The conference finished with a general “town hall” session with Jessica Lipnack of NetAge and Stowe Boyd of Blue Whale Labs. I had thought that there was too much preaching to the converted going on here, but I sat with Eric Hoffert of ShareMethods during the session and as a vendor, he’s talked with a lot of customers here and saw many who are just getting started or looking at how to start. I stand corrected. 🙂
They redid the same survey (by SMS) as to whether the attendees felt that incumbent enterprise applications would add on Web 2.0 functionality and remain dominant in that area, or whether new Web 2.0 applications would take precedence; Web 2.0 went from 55% to 75% of the vote since the original vote during the Tuesday keynote. The IT versus user control question saw user control gain in popularity from 77% to 85%, and in the hype versus reality showdown, reality went from 69% to 89% popularity.
Boyd saw that the enterprise people attending are eager to adopt the best of Web 2.0, but still maintain the things that work for them from the older technology; unfortunately, they’re having difficulty figuring out which is which, and which is likely to be valuable in the future. The enterprise software vendors, on the other hand, are very clear about the fact that not only do they have the answers, but they’re going to make the decisions for you. He feels that the Enterprise 2.0 moniker is being misapplied in many cases: that it is really radically different, and that many of the vendors (especially the older enterprise software vendors who are positioning Web 2.0 as “old wine in new bottles”) just don’t get it yet. He gives no passing grades to any of the parties involved (watch McAfee’s keynote to see what he’s grading), except to give the users a B- for effort. There’s a lot of things going on, but not a lot of understanding of how to apply those in a practical fashion.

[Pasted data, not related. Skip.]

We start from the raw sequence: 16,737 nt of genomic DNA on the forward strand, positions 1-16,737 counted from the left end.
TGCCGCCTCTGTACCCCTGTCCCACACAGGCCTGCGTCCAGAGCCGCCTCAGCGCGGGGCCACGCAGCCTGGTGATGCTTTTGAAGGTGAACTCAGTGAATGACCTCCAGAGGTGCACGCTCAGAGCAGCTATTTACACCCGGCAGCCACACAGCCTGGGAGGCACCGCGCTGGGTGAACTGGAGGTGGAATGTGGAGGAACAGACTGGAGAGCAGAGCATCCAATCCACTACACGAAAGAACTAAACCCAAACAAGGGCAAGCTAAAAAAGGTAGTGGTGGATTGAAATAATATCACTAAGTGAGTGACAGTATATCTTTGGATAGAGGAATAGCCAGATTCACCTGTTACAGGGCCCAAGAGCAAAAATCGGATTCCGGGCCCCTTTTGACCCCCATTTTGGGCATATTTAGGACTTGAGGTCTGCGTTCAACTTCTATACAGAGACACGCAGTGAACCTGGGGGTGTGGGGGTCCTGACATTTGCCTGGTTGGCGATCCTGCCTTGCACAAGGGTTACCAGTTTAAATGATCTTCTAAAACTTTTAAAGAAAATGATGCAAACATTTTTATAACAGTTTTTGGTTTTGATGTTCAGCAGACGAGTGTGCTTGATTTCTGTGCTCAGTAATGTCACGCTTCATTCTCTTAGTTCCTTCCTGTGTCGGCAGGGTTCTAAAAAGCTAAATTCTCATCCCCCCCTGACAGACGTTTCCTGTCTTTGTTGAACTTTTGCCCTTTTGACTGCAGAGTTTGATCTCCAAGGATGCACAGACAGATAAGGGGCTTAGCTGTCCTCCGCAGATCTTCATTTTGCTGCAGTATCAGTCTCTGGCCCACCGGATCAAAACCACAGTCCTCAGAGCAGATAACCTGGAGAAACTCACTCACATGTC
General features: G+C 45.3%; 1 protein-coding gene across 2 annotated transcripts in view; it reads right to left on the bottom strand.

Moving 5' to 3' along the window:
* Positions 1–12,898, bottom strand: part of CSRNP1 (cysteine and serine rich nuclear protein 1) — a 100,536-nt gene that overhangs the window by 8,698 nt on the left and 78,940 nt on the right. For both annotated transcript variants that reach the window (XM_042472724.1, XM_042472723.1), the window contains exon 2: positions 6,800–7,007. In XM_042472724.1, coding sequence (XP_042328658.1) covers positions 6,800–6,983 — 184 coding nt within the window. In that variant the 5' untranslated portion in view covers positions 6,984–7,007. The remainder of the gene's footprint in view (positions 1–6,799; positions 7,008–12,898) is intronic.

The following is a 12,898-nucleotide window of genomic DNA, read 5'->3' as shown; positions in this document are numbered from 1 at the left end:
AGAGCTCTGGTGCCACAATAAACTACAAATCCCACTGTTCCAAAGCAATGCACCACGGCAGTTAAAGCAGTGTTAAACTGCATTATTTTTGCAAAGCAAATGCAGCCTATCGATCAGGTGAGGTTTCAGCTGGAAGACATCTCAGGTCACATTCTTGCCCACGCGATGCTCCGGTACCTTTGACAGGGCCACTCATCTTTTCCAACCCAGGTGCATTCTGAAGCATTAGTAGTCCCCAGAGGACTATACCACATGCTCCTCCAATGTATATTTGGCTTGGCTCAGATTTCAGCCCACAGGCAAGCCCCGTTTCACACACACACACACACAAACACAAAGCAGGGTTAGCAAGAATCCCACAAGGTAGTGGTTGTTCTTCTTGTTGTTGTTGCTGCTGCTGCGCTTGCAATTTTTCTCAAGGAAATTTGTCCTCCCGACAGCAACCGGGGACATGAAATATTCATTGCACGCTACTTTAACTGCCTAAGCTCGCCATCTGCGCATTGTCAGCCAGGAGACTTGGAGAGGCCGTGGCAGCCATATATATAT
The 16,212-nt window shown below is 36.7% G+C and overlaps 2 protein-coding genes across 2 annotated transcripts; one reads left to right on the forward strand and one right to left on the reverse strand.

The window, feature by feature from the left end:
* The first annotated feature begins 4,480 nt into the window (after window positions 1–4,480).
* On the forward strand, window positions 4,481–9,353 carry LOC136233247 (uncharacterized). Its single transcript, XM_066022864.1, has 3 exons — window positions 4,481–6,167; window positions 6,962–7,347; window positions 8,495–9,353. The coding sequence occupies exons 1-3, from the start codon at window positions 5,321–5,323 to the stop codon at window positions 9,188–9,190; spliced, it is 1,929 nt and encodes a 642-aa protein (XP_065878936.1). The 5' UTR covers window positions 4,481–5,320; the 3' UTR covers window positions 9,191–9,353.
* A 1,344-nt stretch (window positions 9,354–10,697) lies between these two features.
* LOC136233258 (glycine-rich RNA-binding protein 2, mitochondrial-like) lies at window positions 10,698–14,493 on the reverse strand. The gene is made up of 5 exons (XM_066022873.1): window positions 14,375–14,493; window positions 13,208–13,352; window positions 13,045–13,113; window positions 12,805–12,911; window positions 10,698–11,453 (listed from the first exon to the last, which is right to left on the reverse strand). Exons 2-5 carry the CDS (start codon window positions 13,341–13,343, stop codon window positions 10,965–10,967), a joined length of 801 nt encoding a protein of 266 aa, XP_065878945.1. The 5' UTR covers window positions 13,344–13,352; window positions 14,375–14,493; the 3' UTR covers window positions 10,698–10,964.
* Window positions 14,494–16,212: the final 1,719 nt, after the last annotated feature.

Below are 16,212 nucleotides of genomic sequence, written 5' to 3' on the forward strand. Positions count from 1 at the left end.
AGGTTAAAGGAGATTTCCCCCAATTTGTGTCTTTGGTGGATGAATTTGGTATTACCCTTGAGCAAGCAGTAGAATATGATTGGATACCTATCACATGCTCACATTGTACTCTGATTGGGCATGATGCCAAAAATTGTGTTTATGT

I had to duck out a few minutes early to catch my flight, in the middle of audience members telling about their “veil lifting from the eyes” revelation during the conference:
- Allow the users to define what they need (“if they come, we will build it”), rather than having IT decide (“if we build it, they will come”)
- The value of folksonomies over taxonomies
- Software-as-a-service on the way to becoming a utility rather than being considered a business risk
- The blogosphere is an incredible source of information, both about the authors and the content